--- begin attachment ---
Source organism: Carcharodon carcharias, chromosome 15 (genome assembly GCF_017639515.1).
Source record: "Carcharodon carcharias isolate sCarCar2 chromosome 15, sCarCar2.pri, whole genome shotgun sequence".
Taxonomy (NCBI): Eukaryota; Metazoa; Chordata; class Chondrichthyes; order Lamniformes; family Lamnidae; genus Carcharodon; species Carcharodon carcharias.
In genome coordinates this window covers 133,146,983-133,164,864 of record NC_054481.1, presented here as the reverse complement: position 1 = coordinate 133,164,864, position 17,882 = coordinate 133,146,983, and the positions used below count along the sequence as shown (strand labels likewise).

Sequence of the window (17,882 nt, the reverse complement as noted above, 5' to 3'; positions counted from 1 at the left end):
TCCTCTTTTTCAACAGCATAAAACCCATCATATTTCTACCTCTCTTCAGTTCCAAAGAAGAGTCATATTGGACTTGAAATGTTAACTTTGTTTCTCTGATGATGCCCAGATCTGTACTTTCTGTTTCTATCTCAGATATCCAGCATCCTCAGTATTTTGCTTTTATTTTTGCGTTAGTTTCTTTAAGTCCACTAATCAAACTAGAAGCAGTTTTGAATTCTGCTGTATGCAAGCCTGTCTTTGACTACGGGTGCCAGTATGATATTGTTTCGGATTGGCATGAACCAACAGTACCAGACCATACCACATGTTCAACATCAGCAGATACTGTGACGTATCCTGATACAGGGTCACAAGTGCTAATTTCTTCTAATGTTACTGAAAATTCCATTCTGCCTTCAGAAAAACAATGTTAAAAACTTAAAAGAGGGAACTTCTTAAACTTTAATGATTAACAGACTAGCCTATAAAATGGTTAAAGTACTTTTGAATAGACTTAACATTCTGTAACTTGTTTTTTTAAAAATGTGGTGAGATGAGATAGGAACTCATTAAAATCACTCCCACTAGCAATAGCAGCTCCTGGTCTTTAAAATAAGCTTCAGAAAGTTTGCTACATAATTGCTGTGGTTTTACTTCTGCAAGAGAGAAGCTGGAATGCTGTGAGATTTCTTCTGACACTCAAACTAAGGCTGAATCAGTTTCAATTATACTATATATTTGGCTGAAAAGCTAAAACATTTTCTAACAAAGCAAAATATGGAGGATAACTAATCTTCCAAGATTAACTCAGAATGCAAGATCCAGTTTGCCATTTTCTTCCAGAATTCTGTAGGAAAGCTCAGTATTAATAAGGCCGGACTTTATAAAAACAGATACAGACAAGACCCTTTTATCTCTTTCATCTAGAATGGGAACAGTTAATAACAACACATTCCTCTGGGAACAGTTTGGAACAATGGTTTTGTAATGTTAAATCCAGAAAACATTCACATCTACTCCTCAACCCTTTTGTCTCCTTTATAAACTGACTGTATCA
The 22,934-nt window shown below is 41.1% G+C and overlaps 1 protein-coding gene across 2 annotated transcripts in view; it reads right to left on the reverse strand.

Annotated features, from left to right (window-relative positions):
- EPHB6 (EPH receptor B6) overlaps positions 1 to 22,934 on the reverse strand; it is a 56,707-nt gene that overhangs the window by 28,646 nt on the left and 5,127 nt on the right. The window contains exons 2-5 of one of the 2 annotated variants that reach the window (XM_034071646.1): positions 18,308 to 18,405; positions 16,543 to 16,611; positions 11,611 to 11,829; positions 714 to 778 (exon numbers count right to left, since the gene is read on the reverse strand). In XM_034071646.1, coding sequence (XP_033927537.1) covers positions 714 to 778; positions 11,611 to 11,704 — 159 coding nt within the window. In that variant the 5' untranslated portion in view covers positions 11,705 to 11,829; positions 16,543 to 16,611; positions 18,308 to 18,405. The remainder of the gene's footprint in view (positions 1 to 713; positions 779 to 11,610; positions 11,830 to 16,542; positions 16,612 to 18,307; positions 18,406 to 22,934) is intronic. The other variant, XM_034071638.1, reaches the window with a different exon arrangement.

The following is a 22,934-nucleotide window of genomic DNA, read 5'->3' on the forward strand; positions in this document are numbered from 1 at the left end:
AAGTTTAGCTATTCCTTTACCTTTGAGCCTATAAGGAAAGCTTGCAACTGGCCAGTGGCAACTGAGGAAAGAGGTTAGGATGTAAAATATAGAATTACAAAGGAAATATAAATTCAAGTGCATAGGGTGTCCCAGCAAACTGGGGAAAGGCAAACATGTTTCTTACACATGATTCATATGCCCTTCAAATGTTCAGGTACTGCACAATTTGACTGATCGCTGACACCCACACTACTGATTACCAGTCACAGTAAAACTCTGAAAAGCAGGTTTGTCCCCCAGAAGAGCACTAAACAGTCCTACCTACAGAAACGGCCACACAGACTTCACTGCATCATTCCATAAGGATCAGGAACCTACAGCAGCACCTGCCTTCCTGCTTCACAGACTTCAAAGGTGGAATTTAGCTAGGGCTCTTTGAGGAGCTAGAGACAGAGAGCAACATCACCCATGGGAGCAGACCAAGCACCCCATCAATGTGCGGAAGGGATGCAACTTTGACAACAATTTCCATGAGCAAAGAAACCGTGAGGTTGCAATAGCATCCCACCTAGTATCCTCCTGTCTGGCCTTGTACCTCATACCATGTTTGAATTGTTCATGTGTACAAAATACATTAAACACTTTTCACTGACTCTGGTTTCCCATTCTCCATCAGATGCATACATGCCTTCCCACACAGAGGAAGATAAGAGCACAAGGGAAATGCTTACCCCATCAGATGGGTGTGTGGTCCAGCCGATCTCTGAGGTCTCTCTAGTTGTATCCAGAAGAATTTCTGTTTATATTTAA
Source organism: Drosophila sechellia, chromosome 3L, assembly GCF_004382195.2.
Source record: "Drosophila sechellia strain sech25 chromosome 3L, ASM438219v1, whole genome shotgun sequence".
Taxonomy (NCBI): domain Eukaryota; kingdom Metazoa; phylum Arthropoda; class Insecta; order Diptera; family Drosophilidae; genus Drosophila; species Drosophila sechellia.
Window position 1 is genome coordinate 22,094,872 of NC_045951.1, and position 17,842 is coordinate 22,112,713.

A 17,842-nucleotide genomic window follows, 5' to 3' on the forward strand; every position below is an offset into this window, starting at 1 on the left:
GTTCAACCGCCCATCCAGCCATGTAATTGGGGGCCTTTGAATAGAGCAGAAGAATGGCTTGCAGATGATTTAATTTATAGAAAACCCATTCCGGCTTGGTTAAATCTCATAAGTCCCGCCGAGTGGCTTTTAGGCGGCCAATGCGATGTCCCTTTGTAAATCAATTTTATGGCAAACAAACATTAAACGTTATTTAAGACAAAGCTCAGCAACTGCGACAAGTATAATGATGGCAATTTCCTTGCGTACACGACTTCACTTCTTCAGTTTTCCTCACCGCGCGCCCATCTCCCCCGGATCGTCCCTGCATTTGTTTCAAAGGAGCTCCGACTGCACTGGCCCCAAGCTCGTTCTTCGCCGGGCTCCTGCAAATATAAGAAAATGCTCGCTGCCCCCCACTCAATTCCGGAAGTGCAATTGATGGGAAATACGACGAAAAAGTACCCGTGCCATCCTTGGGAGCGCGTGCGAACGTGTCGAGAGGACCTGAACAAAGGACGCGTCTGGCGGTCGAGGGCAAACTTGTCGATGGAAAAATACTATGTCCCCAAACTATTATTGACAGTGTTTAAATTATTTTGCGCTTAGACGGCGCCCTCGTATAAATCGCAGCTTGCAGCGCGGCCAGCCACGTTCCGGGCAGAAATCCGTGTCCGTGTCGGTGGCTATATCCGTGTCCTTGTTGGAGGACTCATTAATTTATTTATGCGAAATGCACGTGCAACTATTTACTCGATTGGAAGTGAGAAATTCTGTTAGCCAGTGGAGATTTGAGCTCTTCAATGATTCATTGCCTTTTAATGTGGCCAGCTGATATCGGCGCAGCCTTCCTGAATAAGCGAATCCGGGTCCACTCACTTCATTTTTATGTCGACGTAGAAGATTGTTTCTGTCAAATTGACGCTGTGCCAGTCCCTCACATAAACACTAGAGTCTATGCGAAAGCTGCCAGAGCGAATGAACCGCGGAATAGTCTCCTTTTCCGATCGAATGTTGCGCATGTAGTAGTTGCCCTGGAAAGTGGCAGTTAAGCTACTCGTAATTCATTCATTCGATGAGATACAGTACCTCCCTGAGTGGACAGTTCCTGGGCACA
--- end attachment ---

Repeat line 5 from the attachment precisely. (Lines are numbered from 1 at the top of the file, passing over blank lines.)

Sequence of the window (17,882 nt, the reverse complement as noted above, 5' to 3'; positions counted from 1 at the left end):